Physicists have designed the world’s smallest refrigerator, small enough that it can’t hold any of your food. The fridge consists of three qubits–quantum particles that act as on-off switches. These quantum particles could be ions, atoms, or subatomic particles.
Other small systems have been created, but this is the first that doesn’t rely on external mechanisms, such as sophisticated lasers. “The whole guts of the fridge, it’s all accounted for and not hidden in some macroscopic object which is really doing the work,” [coauthor Noah] Linden says. [Science News]
Kitchen refrigerators work by shuttling heat away from one area (where you store your food) and dumping it somewhere else (the coils behind). This transfer isn’t news. Fans of thermodynamics have built devices to wick away heat from one source and dump it somewhere else since the nineteenth century. The device proposed in a paper to appear in Physical Review Letters uses the same basic technique but at a much smaller scale–on the size of three qubits, connected to two “baths,” one cold (or around room temperature) and one hot.
You could represent an excited qubit as a 1, and an unexcited qubit as a 0. The trio might start in a state of “101″ which means “excited unexcited excited” or “010″ which means “unexcited excited unexcited.” Since the three qubits are linked, the system could flip between the two setups. You might think of the excited qubits passing their excitement, or transferring energy, to the unexcited qubits–until the excited qubits become unexcited and the unexcited qubits become excited. If they are all the same temperature, they can flip back and forth from 101 to 010 to 101… all the live long day.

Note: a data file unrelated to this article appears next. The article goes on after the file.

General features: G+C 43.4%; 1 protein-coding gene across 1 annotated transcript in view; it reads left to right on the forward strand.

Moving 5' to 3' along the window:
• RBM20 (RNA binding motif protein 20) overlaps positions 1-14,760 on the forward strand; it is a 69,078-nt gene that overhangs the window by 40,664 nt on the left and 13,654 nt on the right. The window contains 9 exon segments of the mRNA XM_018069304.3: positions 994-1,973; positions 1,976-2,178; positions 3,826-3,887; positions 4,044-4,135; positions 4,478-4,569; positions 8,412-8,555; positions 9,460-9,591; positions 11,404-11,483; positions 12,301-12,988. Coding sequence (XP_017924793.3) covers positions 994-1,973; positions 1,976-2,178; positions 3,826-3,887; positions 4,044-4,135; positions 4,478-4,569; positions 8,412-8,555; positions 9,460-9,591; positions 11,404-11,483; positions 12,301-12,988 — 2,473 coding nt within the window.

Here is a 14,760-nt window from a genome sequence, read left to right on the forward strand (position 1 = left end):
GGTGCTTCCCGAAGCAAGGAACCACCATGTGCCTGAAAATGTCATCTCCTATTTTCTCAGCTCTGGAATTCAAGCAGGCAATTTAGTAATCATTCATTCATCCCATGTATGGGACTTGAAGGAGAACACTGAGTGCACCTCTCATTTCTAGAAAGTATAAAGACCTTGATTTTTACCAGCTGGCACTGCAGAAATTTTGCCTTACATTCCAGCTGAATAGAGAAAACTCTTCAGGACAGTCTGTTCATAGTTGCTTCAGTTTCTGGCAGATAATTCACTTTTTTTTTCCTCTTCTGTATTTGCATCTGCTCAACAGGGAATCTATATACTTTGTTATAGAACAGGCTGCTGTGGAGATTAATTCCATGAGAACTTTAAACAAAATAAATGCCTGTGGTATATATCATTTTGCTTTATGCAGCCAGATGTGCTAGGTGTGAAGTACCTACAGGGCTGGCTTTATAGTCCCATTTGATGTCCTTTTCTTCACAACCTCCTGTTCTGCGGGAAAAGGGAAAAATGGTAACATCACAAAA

But this equal flipping changes when you add the hot and cold baths:
The trick is to put the first two qubits in contact with a cold bath and the third one in contact with a hot bath. The higher temperature makes it more likely that the third qubit will be in its excited state—and thus that the trio will be in the (101) state instead of the (010) state. But that means the system is more likely to flip out of (101) and into (010) than the other way around. So on average the flipping takes the first qubit from its excited state to its ground state and draws energy out of the first qubit. After a flip, the qubits essentially reset by interacting with the baths, allowing the cycle to start again. [ScienceNOW]
The researchers say they can just leave the system be and it will continue drawing energy out of that first qubit as long as the hot bath remains hot. Besides serving as an interesting look at thermodynamics on a quantum scale, the researchers believe the setup, when built, may find use in quantum computing.
Though one possibility for actually constructing the very mini-fridge involves capturing ions to act as qubits, ScienceNOW reports, an even smaller hypothetical fridge uses a particle with three levels instead of two.
Linden and his team also propose an even smaller system, in which a single particle with three distinct levels of quantum information, called a qutrit, acts as the refrigerator. “We believe this is the smallest possible thing you can call a fridge,” Linden says. [Science News]
Though quantum theorists may now hold the title for smallest refrigerator, particle physicists’ Large Hadron Collider with its superfluid helium “cryogenic distribution system” can cool a 16 mile accelerator ring, arguably making the LHC the planet’s largest fridge.
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